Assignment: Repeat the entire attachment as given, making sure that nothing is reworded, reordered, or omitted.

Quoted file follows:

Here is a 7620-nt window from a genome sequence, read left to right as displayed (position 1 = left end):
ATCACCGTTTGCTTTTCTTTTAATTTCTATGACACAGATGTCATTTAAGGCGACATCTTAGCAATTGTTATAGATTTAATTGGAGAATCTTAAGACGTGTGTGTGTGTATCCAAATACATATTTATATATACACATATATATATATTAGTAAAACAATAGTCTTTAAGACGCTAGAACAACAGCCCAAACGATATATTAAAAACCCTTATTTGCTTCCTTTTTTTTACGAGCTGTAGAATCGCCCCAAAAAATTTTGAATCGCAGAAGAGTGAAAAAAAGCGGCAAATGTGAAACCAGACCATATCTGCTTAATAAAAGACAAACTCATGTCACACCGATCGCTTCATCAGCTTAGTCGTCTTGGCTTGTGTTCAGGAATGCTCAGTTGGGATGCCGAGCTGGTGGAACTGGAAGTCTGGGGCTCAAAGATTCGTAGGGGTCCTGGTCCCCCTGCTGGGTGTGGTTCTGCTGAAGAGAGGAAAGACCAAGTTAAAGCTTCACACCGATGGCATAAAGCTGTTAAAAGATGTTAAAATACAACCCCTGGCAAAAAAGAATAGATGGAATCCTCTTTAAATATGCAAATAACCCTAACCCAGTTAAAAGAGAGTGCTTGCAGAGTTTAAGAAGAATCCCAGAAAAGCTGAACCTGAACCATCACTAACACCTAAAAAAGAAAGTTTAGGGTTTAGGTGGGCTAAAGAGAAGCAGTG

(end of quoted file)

Here is a 7620-nt window from a genome sequence, read left to right as displayed (position 1 = left end):
ATCACCGTTTGCTTTTCTTTTAATTTCTATGACACAGATGTCATTTAAGGCGACATCTTAGCAATTGTTATAGATTTAATTGGAGAATCTTAAGACGTGTGTGTGTGTATCCAAATACATATTTATATATACACATATATATATATTAGTAAAACAATAGTCTTTAAGACGCTAGAACAACAGCCCAAACGATATATTAAAAACCCTTATTTGCTTCCTTTTTTTTACGAGCTGTAGAATCGCCCCAAAAAATTTTGAATCGCAGAAGAGTGAAAAAAAGCGGCAAATGTGAAACCAGACCATATCTGCTTAATAAAAGACAAACTCATGTCACACCGATCGCTTCATCAGCTTAGTCGTCTTGGCTTGTGTTCAGGAATGCTCAGTTGGGATGCCGAGCTGGTGGAACTGGAAGTCTGGGGCTCAAAGATTCGTAGGGGTCCTGGTCCCCCTGCTGGGTGTGGTTCTGCTGAAGAGAGGAAAGACCAAGTTAAAGCTTCACACCGATGGCATAAAGCTGTTAAAAGATGTTAAAATACAACCCCTGGCAAAAAAGAATAGATGGAATCCTCTTTAAATATGCAAATAACCCTAACCCAGTTAAAAGAGAGTGCTTGCAGAGTTTAAGAAGAATCCCAGAAAAGCTGAACCTGAACCATCACTAACACCTAAAAAAGAAAGTTTAGGGTTTAGGTGGGCTAAAGAGAAGCAGTG